Growling snow blowers. Squealing grader blades. Screaming tires trying to rock and roll their way out of ice ruts. Blasting horns as some poor sod slides over an ice patch. Snarling wind.
Time to zone out. Think summertime. Give a blessing of gratitude to Mother Nature for the four seasons.
Even if you have to go down to the Muttart Conservatory to stretch your imagination, it's worth it.
Summertime. Cheeping from new nests. Squeaking stroller wheels as babies ride by. Woofing and barking as dog owners take their pets for their evening stroll.
A sound I sorely miss is the soothing buzz of the honey bees. And so do millions of others. The story is hitting the news pages, not just the garden sections.
Headline – honey bees are disappearing. Some countries put it at 50 per cent loss.
These friendly fuzzy yellow and black insects fascinated me as a child. Watching them burrow into the faces of flowers, tree and vegetable blossoms mesmerized me for hours. Sometimes a roly-poly bee would land on my arm and crawl up to my elbow. It felt like bee kisses.
CNS PHOTO | CAROL GLATZ
Papal beekeeper Marco Tullio Cicero shows off the honeycomb covered with worker bees making honey for Pope Francis at the papal villa at Castel Gandolfo, outside Rome.
But my buzzing friends have disappeared. Indeed they have.
Fields, forests, gardens around the world have lost their vital pollinators. Reasons for the deaths of these insects abound. Climate change is one. But most fingers point at pesticides. The names of the poisons vary. But their toxic vapours, sprays, granules kill not only the intended harmful insects but also the farmers' and gardeners' best friend.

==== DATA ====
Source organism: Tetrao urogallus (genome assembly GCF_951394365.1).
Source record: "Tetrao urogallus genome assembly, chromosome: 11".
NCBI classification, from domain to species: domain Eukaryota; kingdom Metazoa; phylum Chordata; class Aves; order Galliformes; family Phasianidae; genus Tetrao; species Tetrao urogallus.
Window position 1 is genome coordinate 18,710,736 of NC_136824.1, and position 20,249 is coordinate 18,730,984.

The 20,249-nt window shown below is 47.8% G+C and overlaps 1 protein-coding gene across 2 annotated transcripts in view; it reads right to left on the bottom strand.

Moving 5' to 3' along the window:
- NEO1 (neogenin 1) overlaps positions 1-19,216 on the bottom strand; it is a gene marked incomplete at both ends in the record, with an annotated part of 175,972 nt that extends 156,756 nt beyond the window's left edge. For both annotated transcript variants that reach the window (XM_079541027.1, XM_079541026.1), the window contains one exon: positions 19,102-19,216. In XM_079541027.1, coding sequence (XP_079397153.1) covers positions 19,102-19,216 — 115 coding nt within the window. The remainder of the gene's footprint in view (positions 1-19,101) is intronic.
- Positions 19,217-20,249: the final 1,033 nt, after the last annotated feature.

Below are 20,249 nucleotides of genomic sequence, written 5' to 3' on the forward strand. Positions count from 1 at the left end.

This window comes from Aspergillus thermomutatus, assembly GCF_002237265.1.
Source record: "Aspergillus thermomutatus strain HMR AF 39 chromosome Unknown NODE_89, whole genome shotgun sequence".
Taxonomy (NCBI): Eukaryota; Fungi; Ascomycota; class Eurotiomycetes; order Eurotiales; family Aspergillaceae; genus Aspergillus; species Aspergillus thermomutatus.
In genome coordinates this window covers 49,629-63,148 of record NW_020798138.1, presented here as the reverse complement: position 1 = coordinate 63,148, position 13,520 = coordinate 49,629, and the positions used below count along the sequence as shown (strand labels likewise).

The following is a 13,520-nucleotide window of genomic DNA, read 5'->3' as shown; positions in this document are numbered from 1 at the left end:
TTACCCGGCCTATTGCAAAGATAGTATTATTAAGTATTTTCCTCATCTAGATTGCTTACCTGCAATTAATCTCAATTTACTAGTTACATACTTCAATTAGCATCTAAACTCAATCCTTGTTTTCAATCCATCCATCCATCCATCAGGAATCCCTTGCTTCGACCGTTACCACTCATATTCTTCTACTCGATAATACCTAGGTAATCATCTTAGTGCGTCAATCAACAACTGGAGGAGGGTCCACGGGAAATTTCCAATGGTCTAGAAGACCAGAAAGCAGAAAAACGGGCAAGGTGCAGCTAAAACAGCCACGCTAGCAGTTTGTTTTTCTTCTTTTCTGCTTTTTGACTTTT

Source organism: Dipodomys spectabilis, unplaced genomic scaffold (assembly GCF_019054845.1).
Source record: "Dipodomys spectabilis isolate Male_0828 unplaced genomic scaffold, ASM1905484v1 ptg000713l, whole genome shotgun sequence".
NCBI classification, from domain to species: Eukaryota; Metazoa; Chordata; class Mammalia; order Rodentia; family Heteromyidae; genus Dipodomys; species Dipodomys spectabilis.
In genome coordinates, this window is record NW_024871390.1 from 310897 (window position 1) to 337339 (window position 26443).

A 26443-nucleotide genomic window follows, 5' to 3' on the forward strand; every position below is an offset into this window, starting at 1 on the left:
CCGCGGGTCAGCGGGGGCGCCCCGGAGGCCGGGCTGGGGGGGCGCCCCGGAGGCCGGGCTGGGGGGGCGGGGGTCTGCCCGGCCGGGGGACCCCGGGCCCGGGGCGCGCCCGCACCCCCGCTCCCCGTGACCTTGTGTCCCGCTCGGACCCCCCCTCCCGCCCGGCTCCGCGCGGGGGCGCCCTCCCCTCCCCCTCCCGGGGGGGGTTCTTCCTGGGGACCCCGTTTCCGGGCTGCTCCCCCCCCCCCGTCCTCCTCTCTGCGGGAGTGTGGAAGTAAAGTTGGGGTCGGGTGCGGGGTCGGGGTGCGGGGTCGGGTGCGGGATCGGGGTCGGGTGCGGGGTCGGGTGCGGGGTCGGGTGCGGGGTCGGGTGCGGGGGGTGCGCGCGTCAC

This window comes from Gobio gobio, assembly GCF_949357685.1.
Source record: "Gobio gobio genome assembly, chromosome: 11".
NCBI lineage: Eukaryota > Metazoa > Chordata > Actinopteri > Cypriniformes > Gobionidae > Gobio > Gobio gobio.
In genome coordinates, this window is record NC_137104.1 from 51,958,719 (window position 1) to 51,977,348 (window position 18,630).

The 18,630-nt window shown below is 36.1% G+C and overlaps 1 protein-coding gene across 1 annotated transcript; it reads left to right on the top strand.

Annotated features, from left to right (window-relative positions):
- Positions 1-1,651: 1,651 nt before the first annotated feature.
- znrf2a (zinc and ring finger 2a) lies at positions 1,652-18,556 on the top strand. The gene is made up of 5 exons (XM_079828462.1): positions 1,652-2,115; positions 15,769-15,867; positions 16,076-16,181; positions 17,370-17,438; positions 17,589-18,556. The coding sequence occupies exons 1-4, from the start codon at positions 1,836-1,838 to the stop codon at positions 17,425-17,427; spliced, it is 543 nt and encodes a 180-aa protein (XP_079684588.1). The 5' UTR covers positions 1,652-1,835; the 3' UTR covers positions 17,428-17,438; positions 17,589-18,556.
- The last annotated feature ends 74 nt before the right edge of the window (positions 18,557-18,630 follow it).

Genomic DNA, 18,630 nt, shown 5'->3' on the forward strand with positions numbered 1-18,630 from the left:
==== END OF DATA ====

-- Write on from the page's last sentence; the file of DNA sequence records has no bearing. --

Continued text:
Even the pope's beekeeper Marco Tullio Cicero standing by a hive in the gardens at the papal villa of Castel Gandolfo says he has noticed a "drastic dip in last summer's honey production."
In an interview with Catholic News Live, the beekeeper said, "Maybe we will get three or four kilos, not even. As long as there is a jar for him (the pope), it will be enough. It's a limited edition," he added with a smile.
Those in the know of just what this devastation means with the death of the bees are finally speaking out, demanding the banning of specific pesticides.
When what-do-I-care consumers won't listen, producers hit them with the impact it will have on their pocketbooks. All of the items in their grocery cart start tripling, maybe even higher in price, because of food scarcity. Maybe then they will give their heads a shake, read the stories and articles about pesticides, and take action.
Yes, we too can take action. Mosey down to the farmers' markets and have a talk with the growers. How do they feed their animals? How do they treat their animals? What pesticides do they use in the fields, gardens?
Winter is a grand time to sit down and plot out what is going to happen in your back and front yards. No yard? No patio? Ask around for a community garden and get on the list for a plot.
Now you can practise the organic way. Fellow gardeners and the growers at the farmers markets are more than happy to share the natural potions and strategies such as companion planting to protect the various vegetables and victuals.
At home you can sit on the lawn with that big long fork and dig out the tap root of the dandelions. Weeding can be satisfying . . . as long as you stay on top of it.
So why all this chit chat about spring and summer when it is blooming cold, the neighbour has piled his snow right up against your house and your basement is leaking, snow ruts are scraping the bottom of the car and the roaring wind is finding secret cracks in the walls?
The seeds are in!
Those ardent gardeners are already making their way through the doors of greenhouse nurseries such as Apache Seeds and Hole's Greenhouses Enjoy Centre to search out their favourite seeds and find out what is new. The staff are knowledgeable and if they don't know, they'll find someone who does.
For the ardent green thumb, click on Seed Savers Exchange for a catalogue. Locally, we have an engaging newsletter called Wildflower News that keeps the reader up to date on events, plus information on various plants and flowers.
In your garden too, you can plant bee-friendly plants – lavender, poppy, zinnia, thyme, borage, fennel, aster. Ask your greenhouse folk for suggestions.
Heed the words of Vincenzo Scaccioni, head of agricultural operations at Castel Gandolfo, who says Pope Francis has called on people to be guardians of creation "in a world that's increasingly harder to protect."
(Lasha Morningstar firstname.lastname@example.org)